Australian farmers are buying precious farmland BACK from China – but there was a very expensive catch and it involves YOUR taxes
- China’s state-owned Shenhua Watermark Coal has sold land in northwestern NSW
- A dozen farming families and an agribusiness bought 16,750 hectares of land
- CBRE brokered $120 million sale after Shenhua pulled out of exploration
A dozen Australian farming families have bought back farmland from a Chinese state mining company.
Shenhua Watermark Coal’s 16,570-acre property on the Liverpool Plains, in northwestern NSW, has been sold for $120 million — 13 years after it bought the land from farmers.
CBRE, which handled the sale, confirmed that 12 farming families and one company had jointly purchased the land near Gunnedah.
The soil was then put on the market in July the state government paid Shenhua Watermark Coal $100 million to withdraw its mining lease application to develop an open-cut mine.
Instead, the land will now be used for grazing sheep and cattle, along with growing crops after a decade-long battle to stop the mine from continuing.
A dozen Australian farming families have bought back farmland from a Chinese state mining company. National Farmers Federation president Fiona Simson (pictured left), who is also a farmer in Liverpool Plains, said locals had fought against plans to allow mining in the area.
David Goodfellow, CEO of CBRE Agribusiness, said an agricultural investment manager bought a third of the entire land portfolio, while a dozen local farming families bought the rest.
“Families in this region have recovered well from the drought and are now looking to expand their business to take advantage of low interest rates and continued strong commodity prices to make intergenerational buying decisions,” he said.
National Farmers Federation president Fiona Simson, who is also a farmer in Liverpool Plains, said locals had fought against plans to allow mining in the area.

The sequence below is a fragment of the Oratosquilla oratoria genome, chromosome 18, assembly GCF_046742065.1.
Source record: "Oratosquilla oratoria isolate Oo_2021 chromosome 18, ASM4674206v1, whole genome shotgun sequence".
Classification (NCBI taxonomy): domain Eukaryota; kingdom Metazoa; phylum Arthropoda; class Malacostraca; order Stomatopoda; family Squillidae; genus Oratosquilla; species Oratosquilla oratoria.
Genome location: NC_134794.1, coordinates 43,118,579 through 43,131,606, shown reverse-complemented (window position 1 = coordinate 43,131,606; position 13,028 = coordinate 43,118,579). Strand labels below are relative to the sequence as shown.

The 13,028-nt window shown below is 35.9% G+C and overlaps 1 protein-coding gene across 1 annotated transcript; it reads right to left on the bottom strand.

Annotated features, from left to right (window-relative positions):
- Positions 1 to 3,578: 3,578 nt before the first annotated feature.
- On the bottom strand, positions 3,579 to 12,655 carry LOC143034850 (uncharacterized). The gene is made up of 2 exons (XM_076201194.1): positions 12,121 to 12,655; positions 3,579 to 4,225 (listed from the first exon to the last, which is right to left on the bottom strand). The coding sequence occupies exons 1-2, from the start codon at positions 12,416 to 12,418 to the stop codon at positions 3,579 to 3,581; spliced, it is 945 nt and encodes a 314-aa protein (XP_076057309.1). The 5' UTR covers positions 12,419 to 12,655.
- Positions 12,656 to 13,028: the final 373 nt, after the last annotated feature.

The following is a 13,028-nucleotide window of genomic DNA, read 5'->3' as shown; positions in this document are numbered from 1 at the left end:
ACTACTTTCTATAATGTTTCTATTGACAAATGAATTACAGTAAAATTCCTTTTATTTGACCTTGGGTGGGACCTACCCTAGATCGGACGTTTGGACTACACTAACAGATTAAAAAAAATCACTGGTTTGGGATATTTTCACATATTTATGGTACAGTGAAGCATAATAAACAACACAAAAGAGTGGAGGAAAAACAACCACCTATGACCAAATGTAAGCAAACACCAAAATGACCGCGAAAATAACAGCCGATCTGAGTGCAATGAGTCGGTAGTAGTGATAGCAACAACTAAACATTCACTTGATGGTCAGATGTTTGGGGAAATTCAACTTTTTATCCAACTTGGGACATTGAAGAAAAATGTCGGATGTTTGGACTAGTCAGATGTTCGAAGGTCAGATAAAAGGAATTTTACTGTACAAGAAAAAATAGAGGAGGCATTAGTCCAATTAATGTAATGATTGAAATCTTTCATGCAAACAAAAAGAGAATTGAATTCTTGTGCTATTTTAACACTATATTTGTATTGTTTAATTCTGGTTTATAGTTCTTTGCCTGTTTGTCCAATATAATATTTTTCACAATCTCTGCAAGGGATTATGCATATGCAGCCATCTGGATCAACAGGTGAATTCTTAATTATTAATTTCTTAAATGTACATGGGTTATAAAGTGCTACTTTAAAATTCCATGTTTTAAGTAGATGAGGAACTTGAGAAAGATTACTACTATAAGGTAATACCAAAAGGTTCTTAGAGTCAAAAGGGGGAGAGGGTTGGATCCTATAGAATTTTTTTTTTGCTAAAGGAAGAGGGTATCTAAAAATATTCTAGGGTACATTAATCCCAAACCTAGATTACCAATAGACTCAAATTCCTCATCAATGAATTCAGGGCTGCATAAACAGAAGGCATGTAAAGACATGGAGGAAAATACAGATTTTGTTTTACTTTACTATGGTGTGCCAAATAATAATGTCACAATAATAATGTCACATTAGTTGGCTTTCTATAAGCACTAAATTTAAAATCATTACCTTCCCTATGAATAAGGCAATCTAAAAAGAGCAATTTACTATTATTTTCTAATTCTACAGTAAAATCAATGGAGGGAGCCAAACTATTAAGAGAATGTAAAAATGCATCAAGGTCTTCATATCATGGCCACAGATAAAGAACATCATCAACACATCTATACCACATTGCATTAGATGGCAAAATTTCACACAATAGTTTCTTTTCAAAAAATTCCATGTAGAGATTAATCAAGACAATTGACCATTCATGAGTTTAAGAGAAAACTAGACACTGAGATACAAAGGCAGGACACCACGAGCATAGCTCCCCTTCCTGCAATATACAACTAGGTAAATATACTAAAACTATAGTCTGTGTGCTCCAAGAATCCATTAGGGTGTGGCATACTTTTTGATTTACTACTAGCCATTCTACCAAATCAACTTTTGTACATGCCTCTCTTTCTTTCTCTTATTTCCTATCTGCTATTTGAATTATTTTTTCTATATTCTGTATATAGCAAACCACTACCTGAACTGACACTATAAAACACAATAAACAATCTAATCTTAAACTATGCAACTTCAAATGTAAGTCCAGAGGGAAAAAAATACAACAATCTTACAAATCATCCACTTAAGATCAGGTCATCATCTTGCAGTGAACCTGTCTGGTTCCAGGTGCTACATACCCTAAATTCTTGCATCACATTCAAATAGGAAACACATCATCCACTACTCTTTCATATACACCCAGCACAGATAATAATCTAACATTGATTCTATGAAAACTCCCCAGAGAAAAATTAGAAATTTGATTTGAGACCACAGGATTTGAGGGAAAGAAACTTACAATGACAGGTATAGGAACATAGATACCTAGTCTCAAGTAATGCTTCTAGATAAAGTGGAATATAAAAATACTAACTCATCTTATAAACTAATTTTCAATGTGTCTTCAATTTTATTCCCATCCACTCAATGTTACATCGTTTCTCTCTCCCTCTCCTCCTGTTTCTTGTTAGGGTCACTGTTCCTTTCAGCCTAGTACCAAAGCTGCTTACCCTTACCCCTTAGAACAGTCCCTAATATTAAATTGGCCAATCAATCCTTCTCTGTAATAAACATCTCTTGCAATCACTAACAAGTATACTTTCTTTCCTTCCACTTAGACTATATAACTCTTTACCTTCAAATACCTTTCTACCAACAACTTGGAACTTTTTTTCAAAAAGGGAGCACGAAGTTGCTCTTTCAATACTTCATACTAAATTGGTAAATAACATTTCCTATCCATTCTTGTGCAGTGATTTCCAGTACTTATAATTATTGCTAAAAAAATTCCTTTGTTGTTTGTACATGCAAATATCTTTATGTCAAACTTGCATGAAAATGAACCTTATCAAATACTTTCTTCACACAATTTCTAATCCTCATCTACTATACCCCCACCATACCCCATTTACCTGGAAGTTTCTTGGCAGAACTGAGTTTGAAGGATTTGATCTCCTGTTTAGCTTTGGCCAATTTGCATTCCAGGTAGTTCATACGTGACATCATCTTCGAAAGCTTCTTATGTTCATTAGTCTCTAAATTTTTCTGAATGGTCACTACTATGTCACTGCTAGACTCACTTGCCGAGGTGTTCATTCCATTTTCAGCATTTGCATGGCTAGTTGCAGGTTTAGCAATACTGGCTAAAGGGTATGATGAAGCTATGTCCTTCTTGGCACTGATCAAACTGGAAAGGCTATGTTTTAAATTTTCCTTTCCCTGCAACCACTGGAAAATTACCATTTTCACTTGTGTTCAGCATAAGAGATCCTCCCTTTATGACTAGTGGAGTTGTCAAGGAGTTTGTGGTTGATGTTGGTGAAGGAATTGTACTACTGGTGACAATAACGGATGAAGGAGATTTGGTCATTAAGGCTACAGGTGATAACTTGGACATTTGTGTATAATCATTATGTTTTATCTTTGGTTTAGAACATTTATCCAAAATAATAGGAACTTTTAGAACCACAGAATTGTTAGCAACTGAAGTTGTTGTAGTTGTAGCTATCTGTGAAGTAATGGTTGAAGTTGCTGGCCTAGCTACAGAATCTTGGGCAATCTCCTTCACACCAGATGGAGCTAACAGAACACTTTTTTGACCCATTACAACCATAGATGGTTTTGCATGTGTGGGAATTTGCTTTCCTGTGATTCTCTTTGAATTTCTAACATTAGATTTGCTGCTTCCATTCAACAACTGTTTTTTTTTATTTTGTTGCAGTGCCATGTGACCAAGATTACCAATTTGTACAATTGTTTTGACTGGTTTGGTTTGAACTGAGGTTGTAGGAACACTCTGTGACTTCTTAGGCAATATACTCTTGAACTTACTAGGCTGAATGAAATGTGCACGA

“Local landowners have been eyeing this land for a long time, waiting and wanting it back,” she told ABC Radio National.
“However, the community largely disagreed that this was the best place for a coal mine, we thought this was the best place for farming and the community fought a long and hard battle to make sure this land is preserved.” for agriculture. .
Shenhua Watermark Coal had paid $300 million for a coal exploration license in 2008.
Shenhua Watermark Coal’s 16,570-acre property on the Liverpool Plains, in northwestern NSW, has been sold for $120 million — 13 years after it bought the land from farmers. CBRE, who handled the sale, confirmed that 12 farming families and one firm had jointly purchased the land near Gunnedah (the intersection of Oxley and Newell highways is pictured)
In July 2017, the New South Wales government, then Prime Minister Gladys Berejiklian, paid Shenhua $262 million to return 51 percent of that exploration permit.
In April 2021, her then-treasurer Dominic Perrottet announced that the Berejiklian government would buy back the remainder of Shenhua’s mining lease for an additional $100 million.
“The cancellation of this project means there will be no open coal mining in the area,” he said at the time.
“Coal will of course remain an important part of our economy and essential to supporting jobs, and the NSW government will continue to support coal exploration in areas where it makes sense.”
Shenhua Watermark Coal had paid $300 million for a coal exploration license in 2008 (shown is a Shenhua Group plant in Yinchuan in northern China)
Under the original licensing agreement, Shenhua had to sell the land if the mine fell through.
CBRE received 45 land expressions of interest for all or part of the Shenhua lots near Tambar Springs, Barraba and Breeza.
Overseas interests have had to seek approval from the Foreign Investment Review Board to purchase farmland valued at $15 million or more.
Chinese agricultural investment is a thorny issue.
In 2012, Chinese textile giant Shandong Ruyi bought 80 percent of Cubbie Station in southwestern Queensland.
But in 2019, the FIRB demanded it reduce its stake in Australia’s largest irrigation project, including cotton, to 51 percent.